WASHINGTON — Google’s rivals have again prompted antitrust investigators at the Federal Trade Commission to examine the company’s business practices, and staff members have begun a preliminary look at whether Google abuses its market dominance in online display advertising, like the banner ads on Web pages.
People who have been contacted in connection with the inquiry said that the FTC had begun asking questions about Google’s practices, specifically whether the company was bundling advertising services together in a way that prohibited rivals from competing for the business of advertisers.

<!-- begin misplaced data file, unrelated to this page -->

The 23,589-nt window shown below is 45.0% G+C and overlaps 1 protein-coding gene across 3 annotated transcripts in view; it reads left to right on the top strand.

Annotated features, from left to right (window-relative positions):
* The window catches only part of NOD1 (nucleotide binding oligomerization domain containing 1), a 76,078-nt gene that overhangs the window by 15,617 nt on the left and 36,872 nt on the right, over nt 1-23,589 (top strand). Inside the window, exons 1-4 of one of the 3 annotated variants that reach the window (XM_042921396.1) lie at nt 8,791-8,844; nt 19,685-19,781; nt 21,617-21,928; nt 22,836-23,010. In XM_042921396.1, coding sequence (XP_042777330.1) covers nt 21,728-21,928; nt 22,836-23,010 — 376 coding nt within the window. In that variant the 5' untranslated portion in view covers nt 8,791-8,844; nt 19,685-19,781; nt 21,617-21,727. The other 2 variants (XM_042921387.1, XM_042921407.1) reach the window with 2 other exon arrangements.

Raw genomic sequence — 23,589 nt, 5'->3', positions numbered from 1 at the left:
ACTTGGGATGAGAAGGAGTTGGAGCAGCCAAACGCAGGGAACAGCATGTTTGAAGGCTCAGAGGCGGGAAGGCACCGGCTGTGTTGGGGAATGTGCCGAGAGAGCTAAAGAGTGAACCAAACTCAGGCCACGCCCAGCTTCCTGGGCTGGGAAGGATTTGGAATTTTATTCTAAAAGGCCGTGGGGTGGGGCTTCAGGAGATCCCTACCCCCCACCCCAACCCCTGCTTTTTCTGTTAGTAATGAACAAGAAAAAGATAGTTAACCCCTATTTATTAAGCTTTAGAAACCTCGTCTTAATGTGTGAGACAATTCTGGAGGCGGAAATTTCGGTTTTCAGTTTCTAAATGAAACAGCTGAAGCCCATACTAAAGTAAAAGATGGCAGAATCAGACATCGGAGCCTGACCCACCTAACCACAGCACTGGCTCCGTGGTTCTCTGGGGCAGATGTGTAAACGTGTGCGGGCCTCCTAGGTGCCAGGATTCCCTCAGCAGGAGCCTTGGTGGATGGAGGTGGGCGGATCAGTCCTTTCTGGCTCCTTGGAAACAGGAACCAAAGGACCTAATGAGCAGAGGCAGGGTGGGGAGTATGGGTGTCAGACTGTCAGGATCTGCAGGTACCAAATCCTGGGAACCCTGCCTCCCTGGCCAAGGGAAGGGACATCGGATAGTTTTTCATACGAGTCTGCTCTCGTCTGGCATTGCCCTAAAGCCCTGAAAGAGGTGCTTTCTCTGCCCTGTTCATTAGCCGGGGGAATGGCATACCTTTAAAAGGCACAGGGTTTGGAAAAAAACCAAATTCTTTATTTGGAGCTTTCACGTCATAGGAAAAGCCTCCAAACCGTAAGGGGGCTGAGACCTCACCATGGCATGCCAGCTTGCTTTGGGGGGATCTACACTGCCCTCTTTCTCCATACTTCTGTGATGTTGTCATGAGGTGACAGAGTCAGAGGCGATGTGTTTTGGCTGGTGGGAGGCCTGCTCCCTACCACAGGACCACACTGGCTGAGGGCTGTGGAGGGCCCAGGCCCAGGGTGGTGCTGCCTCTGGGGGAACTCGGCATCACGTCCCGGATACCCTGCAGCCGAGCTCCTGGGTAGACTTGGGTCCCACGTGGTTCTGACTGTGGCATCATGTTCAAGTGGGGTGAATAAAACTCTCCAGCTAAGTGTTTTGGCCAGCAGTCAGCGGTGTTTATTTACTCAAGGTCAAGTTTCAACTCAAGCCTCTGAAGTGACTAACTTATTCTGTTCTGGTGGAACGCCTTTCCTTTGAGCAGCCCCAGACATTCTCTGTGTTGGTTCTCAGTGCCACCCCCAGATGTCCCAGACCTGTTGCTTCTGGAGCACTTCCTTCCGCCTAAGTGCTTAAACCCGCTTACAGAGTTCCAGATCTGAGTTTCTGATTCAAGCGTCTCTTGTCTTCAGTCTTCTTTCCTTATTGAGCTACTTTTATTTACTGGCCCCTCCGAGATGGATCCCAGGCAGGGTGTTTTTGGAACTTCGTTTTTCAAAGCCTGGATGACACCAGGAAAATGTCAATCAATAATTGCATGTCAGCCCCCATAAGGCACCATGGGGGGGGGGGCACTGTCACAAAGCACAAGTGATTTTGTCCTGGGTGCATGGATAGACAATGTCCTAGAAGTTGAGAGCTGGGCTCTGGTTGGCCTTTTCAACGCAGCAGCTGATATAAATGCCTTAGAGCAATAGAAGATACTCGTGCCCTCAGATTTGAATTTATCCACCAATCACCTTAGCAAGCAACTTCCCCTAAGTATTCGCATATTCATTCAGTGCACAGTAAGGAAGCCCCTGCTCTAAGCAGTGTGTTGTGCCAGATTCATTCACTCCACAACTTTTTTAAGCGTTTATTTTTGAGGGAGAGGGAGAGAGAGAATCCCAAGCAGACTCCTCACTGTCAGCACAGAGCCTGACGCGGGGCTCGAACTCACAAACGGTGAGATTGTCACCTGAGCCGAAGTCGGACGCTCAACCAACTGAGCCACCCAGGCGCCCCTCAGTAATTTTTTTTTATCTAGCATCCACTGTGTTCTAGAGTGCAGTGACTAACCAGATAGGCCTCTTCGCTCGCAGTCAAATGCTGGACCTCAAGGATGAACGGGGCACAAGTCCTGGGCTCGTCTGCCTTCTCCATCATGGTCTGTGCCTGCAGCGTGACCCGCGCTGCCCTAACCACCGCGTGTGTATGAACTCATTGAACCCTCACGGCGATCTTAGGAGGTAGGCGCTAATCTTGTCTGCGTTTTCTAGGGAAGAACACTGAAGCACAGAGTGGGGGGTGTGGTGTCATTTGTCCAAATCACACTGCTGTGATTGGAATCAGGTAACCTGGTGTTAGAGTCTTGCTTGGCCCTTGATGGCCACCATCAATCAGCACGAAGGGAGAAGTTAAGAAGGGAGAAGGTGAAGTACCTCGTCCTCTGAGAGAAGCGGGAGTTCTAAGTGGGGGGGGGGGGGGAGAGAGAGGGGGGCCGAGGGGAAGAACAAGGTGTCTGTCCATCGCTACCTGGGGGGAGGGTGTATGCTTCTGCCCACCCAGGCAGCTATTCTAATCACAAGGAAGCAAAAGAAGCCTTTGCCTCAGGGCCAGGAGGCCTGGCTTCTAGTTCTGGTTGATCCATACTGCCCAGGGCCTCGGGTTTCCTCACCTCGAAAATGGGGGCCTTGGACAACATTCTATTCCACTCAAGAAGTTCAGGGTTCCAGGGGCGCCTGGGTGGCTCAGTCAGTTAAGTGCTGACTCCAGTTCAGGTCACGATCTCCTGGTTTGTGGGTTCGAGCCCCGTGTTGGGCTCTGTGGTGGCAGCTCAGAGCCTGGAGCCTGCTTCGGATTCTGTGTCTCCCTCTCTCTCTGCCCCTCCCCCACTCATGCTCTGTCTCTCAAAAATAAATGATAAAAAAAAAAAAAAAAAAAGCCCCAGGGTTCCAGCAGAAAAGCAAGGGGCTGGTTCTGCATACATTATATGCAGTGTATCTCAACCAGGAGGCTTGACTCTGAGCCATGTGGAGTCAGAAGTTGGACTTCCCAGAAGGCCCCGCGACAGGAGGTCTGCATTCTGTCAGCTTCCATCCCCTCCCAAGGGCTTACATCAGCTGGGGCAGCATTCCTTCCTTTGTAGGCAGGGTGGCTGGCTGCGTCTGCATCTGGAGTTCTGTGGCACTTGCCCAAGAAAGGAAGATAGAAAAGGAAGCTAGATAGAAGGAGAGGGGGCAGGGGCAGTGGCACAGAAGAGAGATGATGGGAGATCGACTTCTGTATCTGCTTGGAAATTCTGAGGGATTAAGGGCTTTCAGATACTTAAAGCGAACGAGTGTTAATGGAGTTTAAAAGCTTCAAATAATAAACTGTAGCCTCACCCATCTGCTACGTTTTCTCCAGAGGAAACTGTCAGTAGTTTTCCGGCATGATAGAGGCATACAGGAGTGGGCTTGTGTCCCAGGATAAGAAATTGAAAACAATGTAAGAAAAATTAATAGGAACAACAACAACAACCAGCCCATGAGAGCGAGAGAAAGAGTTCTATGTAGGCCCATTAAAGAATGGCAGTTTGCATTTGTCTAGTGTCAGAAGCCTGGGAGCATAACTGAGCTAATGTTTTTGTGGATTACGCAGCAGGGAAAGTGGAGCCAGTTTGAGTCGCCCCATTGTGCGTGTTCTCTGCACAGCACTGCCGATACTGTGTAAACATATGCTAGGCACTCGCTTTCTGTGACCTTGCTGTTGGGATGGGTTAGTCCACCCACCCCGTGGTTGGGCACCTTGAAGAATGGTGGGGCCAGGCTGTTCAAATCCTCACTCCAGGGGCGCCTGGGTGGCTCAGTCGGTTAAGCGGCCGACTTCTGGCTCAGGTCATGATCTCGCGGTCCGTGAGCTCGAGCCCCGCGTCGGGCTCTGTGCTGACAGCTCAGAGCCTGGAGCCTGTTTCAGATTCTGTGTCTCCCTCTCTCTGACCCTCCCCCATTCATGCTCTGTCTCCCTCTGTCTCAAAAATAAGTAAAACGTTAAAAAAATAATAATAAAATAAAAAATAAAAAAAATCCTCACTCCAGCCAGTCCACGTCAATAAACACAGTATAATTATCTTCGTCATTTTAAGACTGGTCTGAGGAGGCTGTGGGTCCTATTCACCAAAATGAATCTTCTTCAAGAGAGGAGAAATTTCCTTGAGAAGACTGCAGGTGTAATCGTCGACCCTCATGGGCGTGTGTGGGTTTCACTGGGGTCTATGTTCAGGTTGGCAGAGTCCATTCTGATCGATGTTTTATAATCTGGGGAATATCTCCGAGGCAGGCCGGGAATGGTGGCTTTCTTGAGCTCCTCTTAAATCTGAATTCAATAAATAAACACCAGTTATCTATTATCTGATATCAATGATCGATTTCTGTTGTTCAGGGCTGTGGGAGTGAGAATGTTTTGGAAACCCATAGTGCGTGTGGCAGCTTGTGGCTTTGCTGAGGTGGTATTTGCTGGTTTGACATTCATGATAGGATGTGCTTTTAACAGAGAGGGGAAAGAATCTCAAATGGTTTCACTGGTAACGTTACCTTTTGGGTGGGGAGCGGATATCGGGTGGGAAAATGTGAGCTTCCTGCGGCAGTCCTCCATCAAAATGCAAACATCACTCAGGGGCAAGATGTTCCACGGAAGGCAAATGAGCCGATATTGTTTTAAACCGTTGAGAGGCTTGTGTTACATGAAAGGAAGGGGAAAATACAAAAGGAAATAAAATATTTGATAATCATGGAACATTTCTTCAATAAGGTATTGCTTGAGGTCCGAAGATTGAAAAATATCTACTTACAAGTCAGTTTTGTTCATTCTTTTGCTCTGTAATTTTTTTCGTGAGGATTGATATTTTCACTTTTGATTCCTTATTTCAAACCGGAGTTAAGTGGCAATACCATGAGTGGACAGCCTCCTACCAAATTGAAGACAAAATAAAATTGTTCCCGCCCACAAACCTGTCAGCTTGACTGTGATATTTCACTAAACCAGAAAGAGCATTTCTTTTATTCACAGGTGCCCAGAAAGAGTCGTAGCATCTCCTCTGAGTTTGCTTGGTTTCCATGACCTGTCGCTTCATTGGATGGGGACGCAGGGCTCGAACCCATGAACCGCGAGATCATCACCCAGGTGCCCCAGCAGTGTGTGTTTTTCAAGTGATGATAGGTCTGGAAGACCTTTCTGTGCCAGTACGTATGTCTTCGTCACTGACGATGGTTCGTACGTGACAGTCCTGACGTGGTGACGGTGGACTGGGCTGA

The FTC said in December 2007 that it would monitor Google’s practices in that area. At that time the FTC found that Google’s proposed acquisition of DoubleClick was “unlikely to substantially lessen competition.”
“We want to be clear, however,” the FTC wrote at the time, “that we will continue to watch these markets.”
Officials at the FTC and Google declined to comment Friday on the possibility of a new inquiry, which was first reported Thursday evening by Bloomberg News. One person close to the matter, who spoke on the condition of anonymity because the inquiry is in its early stages, said the FTC had not yet contacted Google about a new antitrust inquiry.